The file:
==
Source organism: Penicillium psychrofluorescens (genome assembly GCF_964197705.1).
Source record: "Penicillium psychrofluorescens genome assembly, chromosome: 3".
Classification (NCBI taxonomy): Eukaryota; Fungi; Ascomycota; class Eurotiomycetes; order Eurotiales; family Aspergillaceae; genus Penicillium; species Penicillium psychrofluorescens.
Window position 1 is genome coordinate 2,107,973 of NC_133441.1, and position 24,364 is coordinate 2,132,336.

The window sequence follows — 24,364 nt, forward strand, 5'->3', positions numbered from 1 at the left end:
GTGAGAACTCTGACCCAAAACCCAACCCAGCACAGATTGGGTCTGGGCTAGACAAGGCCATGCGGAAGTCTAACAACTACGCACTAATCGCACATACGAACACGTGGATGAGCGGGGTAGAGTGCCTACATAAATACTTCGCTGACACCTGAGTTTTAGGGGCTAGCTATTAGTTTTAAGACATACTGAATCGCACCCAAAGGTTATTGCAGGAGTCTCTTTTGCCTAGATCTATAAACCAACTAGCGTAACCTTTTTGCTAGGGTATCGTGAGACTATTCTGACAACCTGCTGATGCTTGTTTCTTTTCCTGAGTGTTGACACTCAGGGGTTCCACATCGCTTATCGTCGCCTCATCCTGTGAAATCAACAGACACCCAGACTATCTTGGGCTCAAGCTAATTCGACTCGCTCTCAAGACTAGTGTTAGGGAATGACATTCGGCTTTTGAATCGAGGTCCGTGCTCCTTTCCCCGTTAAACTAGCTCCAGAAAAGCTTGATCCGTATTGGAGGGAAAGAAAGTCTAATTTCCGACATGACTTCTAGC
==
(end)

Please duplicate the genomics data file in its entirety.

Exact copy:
Source organism: Penicillium psychrofluorescens (genome assembly GCF_964197705.1).
Source record: "Penicillium psychrofluorescens genome assembly, chromosome: 3".
Classification (NCBI taxonomy): Eukaryota; Fungi; Ascomycota; class Eurotiomycetes; order Eurotiales; family Aspergillaceae; genus Penicillium; species Penicillium psychrofluorescens.
Window position 1 is genome coordinate 2,107,973 of NC_133441.1, and position 24,364 is coordinate 2,132,336.

The window sequence follows — 24,364 nt, forward strand, 5'->3', positions numbered from 1 at the left end:
GTGAGAACTCTGACCCAAAACCCAACCCAGCACAGATTGGGTCTGGGCTAGACAAGGCCATGCGGAAGTCTAACAACTACGCACTAATCGCACATACGAACACGTGGATGAGCGGGGTAGAGTGCCTACATAAATACTTCGCTGACACCTGAGTTTTAGGGGCTAGCTATTAGTTTTAAGACATACTGAATCGCACCCAAAGGTTATTGCAGGAGTCTCTTTTGCCTAGATCTATAAACCAACTAGCGTAACCTTTTTGCTAGGGTATCGTGAGACTATTCTGACAACCTGCTGATGCTTGTTTCTTTTCCTGAGTGTTGACACTCAGGGGTTCCACATCGCTTATCGTCGCCTCATCCTGTGAAATCAACAGACACCCAGACTATCTTGGGCTCAAGCTAATTCGACTCGCTCTCAAGACTAGTGTTAGGGAATGACATTCGGCTTTTGAATCGAGGTCCGTGCTCCTTTCCCCGTTAAACTAGCTCCAGAAAAGCTTGATCCGTATTGGAGGGAAAGAAAGTCTAATTTCCGACATGACTTCTAGC